Monday, 12 July 2010

Political Reform?

Both Clegg and Cleggerer now support the "right to recall" MPs; something which across the pond happens quite regularly: a recall in 2003 of California Gov. Gray Davis led to the election of the Governator, Ahnuld.

Keir knows why the right to recall was proposed; for similar reasons that a referendum on the voting system was proposed.

1. The Liberal Democrats are shameless local campaigners and the possibility of recalling an MP mid Parliament would not only give them added impetus (because you can guarantee any issue, be it slight or even only perceived would be waved around by the Libs: what constitutes an issue big enough to even attempt a recall is a problem and was the catalyst of writing this...) but also the opportunity to maybe pick up one or two seats. (A recall campaign would be all about GOTV; and the Libs can be pretty good at this.) As with reform of the voting system, the Libs support this because it is to their advantage.

2. The Liberals support 'political reform' because its part of their created personality: it is amongst the things they do: eat muesli, read the Independent, want to put us all at risk by abolishing Trident (and supporting a rise in VAT more recently!). They have cultivated this personality; they are 'different' from the "same old tired two parties" (if Keir had a tenner every time Cleggy had said that during the election campaign he could physically come back to life, not just through the blogosphere) although this might now be at risk because no longer can they sit on the sidelines throwing shit...

3. Because all parties were desperately incapable of coping with the fall out from the expenses furore. While admittedly, the drip drip from the Torygraph didn't help, nor the rabid reaction from the most vocal person any TV crew could find, most MPs, in fact, were probably guilty of some sort of abuse of their expenses, even if completely legal. Take for example Jenny Willott, the reelected Liberal Democrat MP from Cardiff Central. She claimed 1700 pounds for a bed. Why so much? Because it was the only bed she could dissasemble to fit into her flat in Adamsdown (or wherever she lives now!) You, as much as Keir, know that that is utter bollocks!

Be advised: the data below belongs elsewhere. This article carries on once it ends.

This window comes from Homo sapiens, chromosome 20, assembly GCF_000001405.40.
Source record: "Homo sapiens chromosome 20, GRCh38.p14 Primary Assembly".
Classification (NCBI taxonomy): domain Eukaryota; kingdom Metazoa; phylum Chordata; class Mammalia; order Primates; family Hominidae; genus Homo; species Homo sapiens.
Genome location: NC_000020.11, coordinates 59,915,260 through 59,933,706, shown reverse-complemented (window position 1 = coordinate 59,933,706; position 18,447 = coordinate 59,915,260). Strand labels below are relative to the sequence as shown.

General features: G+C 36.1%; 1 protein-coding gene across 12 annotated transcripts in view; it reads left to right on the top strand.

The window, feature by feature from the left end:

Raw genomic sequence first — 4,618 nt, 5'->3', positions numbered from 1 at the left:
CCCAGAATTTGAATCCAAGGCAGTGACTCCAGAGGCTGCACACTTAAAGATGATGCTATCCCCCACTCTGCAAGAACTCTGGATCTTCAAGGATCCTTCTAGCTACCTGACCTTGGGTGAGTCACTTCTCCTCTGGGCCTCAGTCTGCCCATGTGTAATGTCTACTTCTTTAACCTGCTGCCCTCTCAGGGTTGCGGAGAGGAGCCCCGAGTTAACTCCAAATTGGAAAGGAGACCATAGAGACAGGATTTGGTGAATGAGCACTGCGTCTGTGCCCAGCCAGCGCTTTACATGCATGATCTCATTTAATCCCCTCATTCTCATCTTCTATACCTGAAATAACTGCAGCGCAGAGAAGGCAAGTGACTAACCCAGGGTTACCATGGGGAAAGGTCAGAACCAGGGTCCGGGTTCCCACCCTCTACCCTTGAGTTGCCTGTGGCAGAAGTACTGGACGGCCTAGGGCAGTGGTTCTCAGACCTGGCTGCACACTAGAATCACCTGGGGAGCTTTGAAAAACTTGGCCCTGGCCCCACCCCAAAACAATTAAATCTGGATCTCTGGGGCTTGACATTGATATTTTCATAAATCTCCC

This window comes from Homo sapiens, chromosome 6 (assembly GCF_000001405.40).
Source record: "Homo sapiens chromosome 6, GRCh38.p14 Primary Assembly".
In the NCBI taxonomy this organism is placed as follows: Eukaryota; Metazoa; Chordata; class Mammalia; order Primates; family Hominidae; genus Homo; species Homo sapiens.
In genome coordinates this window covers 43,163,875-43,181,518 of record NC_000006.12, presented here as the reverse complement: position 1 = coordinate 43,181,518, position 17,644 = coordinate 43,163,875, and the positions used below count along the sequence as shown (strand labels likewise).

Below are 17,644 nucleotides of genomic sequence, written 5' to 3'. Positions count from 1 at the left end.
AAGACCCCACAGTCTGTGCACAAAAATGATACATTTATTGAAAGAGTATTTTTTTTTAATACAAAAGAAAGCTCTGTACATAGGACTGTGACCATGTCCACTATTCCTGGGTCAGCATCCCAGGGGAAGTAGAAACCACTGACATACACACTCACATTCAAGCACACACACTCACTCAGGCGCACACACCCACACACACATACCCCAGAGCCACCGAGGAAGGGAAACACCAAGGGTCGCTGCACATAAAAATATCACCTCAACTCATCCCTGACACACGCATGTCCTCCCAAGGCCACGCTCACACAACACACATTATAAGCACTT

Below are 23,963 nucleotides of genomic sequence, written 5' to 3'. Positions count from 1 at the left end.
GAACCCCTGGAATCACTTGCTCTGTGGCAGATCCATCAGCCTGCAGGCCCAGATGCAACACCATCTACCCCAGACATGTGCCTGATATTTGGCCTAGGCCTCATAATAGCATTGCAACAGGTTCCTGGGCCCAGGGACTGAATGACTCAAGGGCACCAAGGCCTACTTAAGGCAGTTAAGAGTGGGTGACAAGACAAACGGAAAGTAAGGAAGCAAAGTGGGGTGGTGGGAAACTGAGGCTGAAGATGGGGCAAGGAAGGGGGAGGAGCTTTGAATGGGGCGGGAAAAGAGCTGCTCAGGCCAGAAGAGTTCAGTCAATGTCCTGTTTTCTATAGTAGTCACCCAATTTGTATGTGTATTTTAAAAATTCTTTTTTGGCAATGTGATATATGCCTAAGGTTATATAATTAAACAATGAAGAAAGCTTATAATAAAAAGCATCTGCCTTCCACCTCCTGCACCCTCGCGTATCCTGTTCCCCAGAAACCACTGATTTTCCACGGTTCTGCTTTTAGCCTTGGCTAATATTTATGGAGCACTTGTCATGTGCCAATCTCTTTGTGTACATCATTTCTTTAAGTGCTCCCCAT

All parties were completely incapable of dealing with the expenses because they were all as guilty as each other (Yes, I know what the Liberals pretend, but see David Laws and his hubby, and the insufferable Sarah Teather and her Office situation), and other than saying "We won't do it again" and reforming the expenses system, (both particularly unmeasurable by the public) what could they do, anyway? Therefore, "political reform"; AV and 'recall' is an attempt of cooling the anger of the electorate: and I feel that some are falling into this trap: see the support for AV in the most recent polls. AV is hardly more proportional, and doesn't really address the problem of expenses: which is that certain MPs were venal thieves, while several were criminal.

So why did Keir write this blogpost? Well, Mark Reckless MP (Con-Rochester and Stroud) self diagnosed himself as being too drunk to vote on the second reading of the Finance Bill, early Wednesday morning. The expense crisis was a one off (and any MP who is worth their salt will be very careful where expenses are concerned in the future) so 'recall' is not going to be used to punish that. The question is: was Mark Reckless reckless enough to be recalled? Does getting shedded on the public purse while doing the peoples work constitute grounds for recall?

No comments:

Post a Comment